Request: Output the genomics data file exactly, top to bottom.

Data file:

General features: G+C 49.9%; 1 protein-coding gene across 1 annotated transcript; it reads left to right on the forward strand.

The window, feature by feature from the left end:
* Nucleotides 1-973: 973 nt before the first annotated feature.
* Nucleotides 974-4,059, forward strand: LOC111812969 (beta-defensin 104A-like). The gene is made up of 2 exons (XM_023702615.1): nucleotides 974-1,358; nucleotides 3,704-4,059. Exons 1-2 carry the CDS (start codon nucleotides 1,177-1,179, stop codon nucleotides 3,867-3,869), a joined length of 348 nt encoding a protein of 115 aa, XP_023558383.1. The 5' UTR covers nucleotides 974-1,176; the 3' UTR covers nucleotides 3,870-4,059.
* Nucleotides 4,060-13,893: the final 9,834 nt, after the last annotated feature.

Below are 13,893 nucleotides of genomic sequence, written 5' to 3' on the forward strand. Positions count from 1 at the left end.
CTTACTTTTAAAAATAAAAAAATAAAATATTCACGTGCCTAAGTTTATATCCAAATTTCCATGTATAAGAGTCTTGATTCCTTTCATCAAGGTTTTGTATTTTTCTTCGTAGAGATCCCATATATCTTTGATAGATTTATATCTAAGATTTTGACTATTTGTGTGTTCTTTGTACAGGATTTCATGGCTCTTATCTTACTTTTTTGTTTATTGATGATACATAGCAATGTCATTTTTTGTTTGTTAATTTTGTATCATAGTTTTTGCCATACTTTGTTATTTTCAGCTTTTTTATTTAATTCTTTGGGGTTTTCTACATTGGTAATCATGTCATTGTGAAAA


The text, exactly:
General features: G+C 49.9%; 1 protein-coding gene across 1 annotated transcript; it reads left to right on the forward strand.

The window, feature by feature from the left end:
* Nucleotides 1-973: 973 nt before the first annotated feature.
* Nucleotides 974-4,059, forward strand: LOC111812969 (beta-defensin 104A-like). The gene is made up of 2 exons (XM_023702615.1): nucleotides 974-1,358; nucleotides 3,704-4,059. Exons 1-2 carry the CDS (start codon nucleotides 1,177-1,179, stop codon nucleotides 3,867-3,869), a joined length of 348 nt encoding a protein of 115 aa, XP_023558383.1. The 5' UTR covers nucleotides 974-1,176; the 3' UTR covers nucleotides 3,870-4,059.
* Nucleotides 4,060-13,893: the final 9,834 nt, after the last annotated feature.

Below are 13,893 nucleotides of genomic sequence, written 5' to 3' on the forward strand. Positions count from 1 at the left end.
CTTACTTTTAAAAATAAAAAAATAAAATATTCACGTGCCTAAGTTTATATCCAAATTTCCATGTATAAGAGTCTTGATTCCTTTCATCAAGGTTTTGTATTTTTCTTCGTAGAGATCCCATATATCTTTGATAGATTTATATCTAAGATTTTGACTATTTGTGTGTTCTTTGTACAGGATTTCATGGCTCTTATCTTACTTTTTTGTTTATTGATGATACATAGCAATGTCATTTTTTGTTTGTTAATTTTGTATCATAGTTTTTGCCATACTTTGTTATTTTCAGCTTTTTTATTTAATTCTTTGGGGTTTTCTACATTGGTAATCATGTCATTGTGAAAA